Age alone does not cause impairment behind the wheel; it is the mental and physical changes associated with aging that cause the problem. Currently, all drivers who suffer from a reported cognitive deficit are screened for a high-risk classification by the DMV. Screening test administrators are looking for four necessary mental requirements in the driver: proper integration and interpretation of sensory input, focus of attention, proper association of thought, and appropriate judgment. Failure in any of these areas may be cause for license suspension or revocation. The presence of mild dementia, however, is not necessarily a cause for a license revocation (as an elderly person may be able to drive safely in the initial development of such a state) (Ott et al., 2003). A clinical finding of Alzheimer's disease is almost always grounds for the revocation of driving privileges, as the nature of such impairment will rapidly render a person unsafe behind the wheel.
Rosen et al. (2002) found that only two-thirds of clinicians regularly utilize standardized tests when screening for cognitive deficits among suspected high-risk elderly drivers. Of those who do regularly test their patients, many find the Mini-Mental State Examination (MMSE) to be reliable in accurately predicting the future driving status of an elderly individual. (Adler and Kuskowski, 2003). The MMSE has gained popularity as a preliminary tool for assessing driving risk but may be insufficient for the assessment of overall cognitive status (Folstein et al., 1975).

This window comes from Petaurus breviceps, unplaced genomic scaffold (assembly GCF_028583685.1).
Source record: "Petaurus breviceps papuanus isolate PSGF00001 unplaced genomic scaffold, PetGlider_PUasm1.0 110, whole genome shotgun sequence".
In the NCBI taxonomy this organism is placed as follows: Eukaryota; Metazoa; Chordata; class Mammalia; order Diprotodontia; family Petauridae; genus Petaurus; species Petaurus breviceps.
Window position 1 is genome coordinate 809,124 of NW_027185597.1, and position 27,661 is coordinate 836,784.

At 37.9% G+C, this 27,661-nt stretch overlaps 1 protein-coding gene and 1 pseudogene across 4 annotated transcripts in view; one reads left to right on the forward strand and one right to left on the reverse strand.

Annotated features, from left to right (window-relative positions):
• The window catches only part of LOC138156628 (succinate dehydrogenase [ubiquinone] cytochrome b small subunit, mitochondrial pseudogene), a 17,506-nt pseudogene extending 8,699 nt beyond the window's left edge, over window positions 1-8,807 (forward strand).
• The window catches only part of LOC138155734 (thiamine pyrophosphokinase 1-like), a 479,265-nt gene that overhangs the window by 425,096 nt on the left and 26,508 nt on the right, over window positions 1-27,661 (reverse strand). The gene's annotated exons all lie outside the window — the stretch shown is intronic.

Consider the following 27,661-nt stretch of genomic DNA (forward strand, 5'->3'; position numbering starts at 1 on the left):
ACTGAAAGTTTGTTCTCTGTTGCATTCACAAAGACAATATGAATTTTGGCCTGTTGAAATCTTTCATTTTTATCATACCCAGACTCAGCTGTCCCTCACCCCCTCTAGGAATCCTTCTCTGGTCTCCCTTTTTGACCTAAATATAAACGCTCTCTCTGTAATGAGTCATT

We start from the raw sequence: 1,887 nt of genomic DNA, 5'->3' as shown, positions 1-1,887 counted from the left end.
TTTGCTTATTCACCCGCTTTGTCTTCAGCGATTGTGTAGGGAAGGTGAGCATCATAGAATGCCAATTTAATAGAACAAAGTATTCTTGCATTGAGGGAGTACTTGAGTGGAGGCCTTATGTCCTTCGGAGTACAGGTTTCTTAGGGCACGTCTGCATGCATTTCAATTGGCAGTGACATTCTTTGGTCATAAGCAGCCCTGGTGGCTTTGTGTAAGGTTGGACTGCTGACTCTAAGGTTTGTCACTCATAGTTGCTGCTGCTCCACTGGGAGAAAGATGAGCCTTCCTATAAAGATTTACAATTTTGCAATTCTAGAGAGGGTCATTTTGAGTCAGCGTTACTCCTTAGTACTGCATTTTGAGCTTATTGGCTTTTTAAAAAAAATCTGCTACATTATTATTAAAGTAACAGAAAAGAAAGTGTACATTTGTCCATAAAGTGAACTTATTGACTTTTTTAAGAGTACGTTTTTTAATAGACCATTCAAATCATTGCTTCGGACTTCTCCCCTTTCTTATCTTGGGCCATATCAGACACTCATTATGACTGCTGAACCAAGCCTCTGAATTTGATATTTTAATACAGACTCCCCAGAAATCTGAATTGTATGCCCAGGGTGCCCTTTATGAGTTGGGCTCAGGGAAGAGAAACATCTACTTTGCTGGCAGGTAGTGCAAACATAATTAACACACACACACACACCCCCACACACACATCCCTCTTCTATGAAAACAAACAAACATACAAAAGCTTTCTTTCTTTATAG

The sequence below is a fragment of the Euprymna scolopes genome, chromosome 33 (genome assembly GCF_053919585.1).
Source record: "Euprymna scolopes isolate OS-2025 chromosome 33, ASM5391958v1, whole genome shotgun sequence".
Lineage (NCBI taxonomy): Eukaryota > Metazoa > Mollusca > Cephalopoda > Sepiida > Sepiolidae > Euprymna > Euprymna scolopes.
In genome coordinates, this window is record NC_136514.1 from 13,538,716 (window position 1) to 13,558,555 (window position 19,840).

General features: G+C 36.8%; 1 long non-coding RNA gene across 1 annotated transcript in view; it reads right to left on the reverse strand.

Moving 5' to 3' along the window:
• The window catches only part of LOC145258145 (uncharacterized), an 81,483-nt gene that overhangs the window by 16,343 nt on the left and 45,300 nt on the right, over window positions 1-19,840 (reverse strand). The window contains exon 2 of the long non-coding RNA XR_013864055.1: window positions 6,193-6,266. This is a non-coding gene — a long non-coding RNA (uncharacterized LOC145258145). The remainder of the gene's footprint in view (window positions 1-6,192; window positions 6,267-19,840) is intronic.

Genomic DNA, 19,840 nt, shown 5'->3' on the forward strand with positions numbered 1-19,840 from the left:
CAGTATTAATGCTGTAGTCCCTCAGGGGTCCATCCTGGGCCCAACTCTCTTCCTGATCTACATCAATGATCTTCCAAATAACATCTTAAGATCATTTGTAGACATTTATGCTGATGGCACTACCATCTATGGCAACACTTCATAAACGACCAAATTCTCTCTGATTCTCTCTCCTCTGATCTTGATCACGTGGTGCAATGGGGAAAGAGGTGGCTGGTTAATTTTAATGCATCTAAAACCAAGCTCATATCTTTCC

Because available tests exhibit limitations, efforts are being made to further expand driving competence evaluations beyond the written formats and existing road examinations. Suggestions for improvement include the utilization of visuo-spatial tests, mazes and technologically based solutions. One of the most fascinating technological tests in development is the Global Position Satellite (GPS) model (Porter and Whitton, 2002). This procedure involves outfitting the elderly person's vehicle with a GPS receiver and a dash-mounted camcorder for a specified duration of time. The GPS receiver provides the physical location of the vehicle, thereby providing the driver's position with respect to intersections, roads and heavy traffic areas. Visual data from the camcorders, coupled with the GPS location data, can later be reviewed to provide information about the exact events of the driving test as they occurred. Oncoming traffic flow, pedestrian activity and road hazards can all be considered in the evaluation of the elderly driver. The GPS test would also address discontinuity of testing standards in vehicle test administrators.
While intelligence testing and mental status examination tools may suggest the presence or absence of driving difficulties in a cognitive sense, they do not include substantial information as to the physical and operational abilities of the elderly individual when driving. Physical faculties must be pristinely functioning in order to successfully operate a vehicle. Deficits in sight and hearing, arthritic conditions, muscular degenerative conditions, connective tissue diseases, and Parkinson's disease all may render an individual unable to operate a vehicle with the precision necessary for safe driving.